Thursday, April 24, 2008

My Need of Mountains

To my surprise, the other morning, I found myself suddenly longing for the sight of mountains. I mean real mountains. And forest. Wilderness. Wildness. The sort of landscape you might get seriously lost in. Just for a change. I don’t feel this often, but every now and then it pops up and surprises me.

It would be impossible to get lost here. In most parts of England, you can’t walk for more than eight or ten miles in a straight line without ending up in a place where you can fill up your water bottle, buy (or beg) a sandwich, or catch a ride to somewhere where you could. And in a way I love that. I love the safety of it, the feeling of being held and cherished by the funny little patchwork island that gave me birth.

And yet, just to be contrary, sometimes I long to be able to turn a corner in the road and glimpse high mountains in the distance. Or to stand somewhere high up, where I can see for a hundred miles without my eye lighting on one single sign of human habitation.

Not to see it on film, either, but to be there and stand in it and breathe it in. To feel the heat coming from the rocks. To catch the green flash of a lizard as it scuttles past my feet and then to lift my eyes and feel them straining to see all the way to the farthest horizon, just as my mind strains to encompass the greatness of it all.

I guess what I want is to be reminded, every now and then, that the Earth is bigger and older and wiser and a zillion times more vast and unknowable than humans seem to think She is. I need to have it pointed out to me, by the massiveness of mountains and the endlessness of forests, how small and insignificant I am compared to the entirety of this planet. I want to be visibly reminded of my puniness and of the stupidity of believing that anything I do or say or write can have more than a pinprick of significance in the great scheme of things. A homeopathic dose of anti-arrogance. That’s what I like. Every once in a while.

Saturday, April 05, 2008

Our Need of Woods

In the woods nearby, the bluebells are starting to come out.

In another couple of weeks, I shall be able to walk into the depths of the wood, see a sight like the one above (that picture was taken last year) and breathe in the gentle fragrance of what must surely be at least a million flowers. It is a treat I look forward to every April.

I read the other day that at least eighty percent of people in the British Isles do not live within walking distance of a wood. That felt to me like a sad and very disturbing statistic. Disturbing not just because it reminds us that the destruction of native woodland – which in these islands began with the Romans and continues to this day – is a factor in climate change, but because we really need woods. We need them in all sorts of ways, not only for the carbon they sequester.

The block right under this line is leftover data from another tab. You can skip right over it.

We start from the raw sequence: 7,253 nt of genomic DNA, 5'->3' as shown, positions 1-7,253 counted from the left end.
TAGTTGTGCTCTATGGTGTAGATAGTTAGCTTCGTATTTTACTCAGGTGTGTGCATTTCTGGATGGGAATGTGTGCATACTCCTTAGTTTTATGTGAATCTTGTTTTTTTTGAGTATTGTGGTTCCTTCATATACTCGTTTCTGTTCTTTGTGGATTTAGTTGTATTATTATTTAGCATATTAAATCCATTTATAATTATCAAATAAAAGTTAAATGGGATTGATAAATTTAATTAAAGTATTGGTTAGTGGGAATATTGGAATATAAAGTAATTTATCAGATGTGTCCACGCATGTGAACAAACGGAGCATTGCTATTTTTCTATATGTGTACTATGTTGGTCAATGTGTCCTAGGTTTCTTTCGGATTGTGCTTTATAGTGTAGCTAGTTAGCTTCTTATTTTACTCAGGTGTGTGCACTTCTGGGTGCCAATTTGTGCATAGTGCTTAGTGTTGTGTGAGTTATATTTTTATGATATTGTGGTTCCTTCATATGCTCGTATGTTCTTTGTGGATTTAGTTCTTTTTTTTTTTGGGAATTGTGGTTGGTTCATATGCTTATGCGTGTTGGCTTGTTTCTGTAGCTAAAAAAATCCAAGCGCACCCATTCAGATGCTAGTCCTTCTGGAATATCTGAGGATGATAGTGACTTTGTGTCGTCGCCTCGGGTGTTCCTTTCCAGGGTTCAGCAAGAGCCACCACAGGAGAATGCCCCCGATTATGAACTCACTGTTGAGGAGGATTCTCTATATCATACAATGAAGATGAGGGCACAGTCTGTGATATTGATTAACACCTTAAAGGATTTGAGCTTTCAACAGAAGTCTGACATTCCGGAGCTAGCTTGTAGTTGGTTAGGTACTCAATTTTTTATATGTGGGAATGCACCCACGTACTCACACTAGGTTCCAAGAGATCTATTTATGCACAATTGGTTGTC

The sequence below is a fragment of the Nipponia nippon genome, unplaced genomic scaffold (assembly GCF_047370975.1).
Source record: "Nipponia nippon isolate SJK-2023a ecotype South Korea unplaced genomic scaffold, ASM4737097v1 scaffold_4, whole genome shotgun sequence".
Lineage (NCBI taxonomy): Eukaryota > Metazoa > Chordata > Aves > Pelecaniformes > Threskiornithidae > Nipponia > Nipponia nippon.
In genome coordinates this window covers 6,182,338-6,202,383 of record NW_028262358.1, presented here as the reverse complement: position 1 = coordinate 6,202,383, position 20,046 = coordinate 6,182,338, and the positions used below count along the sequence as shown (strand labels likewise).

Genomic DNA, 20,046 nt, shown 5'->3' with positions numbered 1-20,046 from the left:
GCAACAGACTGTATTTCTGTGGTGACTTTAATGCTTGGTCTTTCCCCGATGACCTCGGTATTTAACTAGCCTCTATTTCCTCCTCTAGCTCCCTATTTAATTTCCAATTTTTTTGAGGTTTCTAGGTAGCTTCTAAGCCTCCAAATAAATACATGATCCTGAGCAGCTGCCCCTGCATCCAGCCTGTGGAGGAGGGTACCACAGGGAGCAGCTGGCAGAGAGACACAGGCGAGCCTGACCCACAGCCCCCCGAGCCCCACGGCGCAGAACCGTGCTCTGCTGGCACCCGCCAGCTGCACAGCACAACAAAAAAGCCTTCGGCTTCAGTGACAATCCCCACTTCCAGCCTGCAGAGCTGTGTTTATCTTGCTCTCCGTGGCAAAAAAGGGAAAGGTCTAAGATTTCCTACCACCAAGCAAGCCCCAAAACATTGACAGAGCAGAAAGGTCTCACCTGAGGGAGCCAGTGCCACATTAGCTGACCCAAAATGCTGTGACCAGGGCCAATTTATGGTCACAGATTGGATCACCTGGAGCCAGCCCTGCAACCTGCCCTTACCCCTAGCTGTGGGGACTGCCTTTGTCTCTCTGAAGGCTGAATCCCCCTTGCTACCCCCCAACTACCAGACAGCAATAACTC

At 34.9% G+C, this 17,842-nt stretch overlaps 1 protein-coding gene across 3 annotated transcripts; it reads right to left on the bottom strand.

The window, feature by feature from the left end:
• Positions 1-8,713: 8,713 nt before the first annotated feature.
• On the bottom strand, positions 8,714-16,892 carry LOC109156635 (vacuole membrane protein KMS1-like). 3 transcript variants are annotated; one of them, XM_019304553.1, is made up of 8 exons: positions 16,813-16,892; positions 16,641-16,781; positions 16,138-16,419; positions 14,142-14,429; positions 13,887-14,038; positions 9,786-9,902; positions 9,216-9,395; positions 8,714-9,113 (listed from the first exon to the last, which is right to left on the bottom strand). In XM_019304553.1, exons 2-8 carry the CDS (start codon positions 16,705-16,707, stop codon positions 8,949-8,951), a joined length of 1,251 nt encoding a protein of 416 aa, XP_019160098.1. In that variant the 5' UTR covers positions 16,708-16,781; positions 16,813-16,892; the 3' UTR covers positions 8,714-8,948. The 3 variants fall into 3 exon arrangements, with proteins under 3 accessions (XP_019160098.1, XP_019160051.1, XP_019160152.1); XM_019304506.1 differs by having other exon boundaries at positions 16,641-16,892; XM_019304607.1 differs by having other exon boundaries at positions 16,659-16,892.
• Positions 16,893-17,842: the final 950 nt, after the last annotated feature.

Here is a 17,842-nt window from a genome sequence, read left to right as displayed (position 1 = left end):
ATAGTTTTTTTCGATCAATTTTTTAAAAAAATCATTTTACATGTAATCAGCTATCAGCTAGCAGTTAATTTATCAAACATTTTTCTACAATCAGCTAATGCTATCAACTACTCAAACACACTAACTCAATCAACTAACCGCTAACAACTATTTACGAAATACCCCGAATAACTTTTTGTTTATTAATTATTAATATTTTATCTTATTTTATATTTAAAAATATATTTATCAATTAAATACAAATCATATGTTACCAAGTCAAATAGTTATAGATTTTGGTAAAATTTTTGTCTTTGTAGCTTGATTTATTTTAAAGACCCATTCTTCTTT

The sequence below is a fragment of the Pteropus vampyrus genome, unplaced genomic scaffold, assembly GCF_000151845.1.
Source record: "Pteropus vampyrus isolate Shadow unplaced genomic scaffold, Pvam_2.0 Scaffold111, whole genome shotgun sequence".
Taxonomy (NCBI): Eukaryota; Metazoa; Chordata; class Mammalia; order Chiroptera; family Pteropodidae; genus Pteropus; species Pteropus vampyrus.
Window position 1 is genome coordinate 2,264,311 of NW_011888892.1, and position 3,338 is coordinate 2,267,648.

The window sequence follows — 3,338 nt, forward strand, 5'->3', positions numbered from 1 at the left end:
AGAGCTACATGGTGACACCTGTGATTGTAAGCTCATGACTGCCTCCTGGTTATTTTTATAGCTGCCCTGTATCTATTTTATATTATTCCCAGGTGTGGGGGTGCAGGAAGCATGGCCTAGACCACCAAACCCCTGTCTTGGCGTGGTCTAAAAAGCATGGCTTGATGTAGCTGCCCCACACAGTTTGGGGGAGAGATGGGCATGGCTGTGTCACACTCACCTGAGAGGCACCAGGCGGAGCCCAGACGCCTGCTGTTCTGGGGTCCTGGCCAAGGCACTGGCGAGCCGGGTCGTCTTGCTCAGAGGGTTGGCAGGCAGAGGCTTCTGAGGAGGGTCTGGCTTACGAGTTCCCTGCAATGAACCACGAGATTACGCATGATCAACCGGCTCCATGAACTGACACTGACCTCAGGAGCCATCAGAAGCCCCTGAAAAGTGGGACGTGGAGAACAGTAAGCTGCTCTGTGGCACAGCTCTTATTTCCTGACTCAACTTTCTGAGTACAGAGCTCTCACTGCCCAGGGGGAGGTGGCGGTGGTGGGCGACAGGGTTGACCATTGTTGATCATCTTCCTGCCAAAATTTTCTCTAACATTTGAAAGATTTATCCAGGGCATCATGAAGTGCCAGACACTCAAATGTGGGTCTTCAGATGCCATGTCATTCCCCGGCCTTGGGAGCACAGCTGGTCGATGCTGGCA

To stand alone in the middle of a wood is to be outnumbered. To be one solitary human organism, less than ankle-high to any one of several thousand other living organisms around you is to be, just for a little while, back in the right importance ratio of human to planet. It cannot but make you feel humble. And we all need to feel humble and outnumbered, often.

It was not by accident that Dante chose to begin his journey of mid-life self-discovery at the time and place that he did:

Nel mezzo del cammin di nostra vita
mi retrovai per una selva oscura,
che la diritta via era smarrita.

("In the middle of the journey of our life
I found myself in a dark wood,
for the straight way was lost").

Mid-life is like that – or can be, if we allow ourselves to let go of the heroic phase, the ‘outward arc’ of our existence and start along the ‘inward arc’, the deeper journey of exploration that, as Jung, explained, is the true task of our later lives.

I like to imagine, too, that as a species we are coming close to that same point in the evolutionary cycle. Lost in the woods, with no ‘diritta via’ in sight, we are challenged to look within, to examine ourselves, our lifestyles, our priorities and to face the murky shadows of our exploitative, hubristic history. We are challenged to learn, to grow in consciousness, to find a new way out of the wood and into the clear light of a simple, peaceful, co-operative and sustainable way of living in harmony with the rest of creation.

If we don’t succeed in this, then eventually some April day will come that my woods are bare of bluebells and no human eye will ever see a glorious sight like this one, ever again.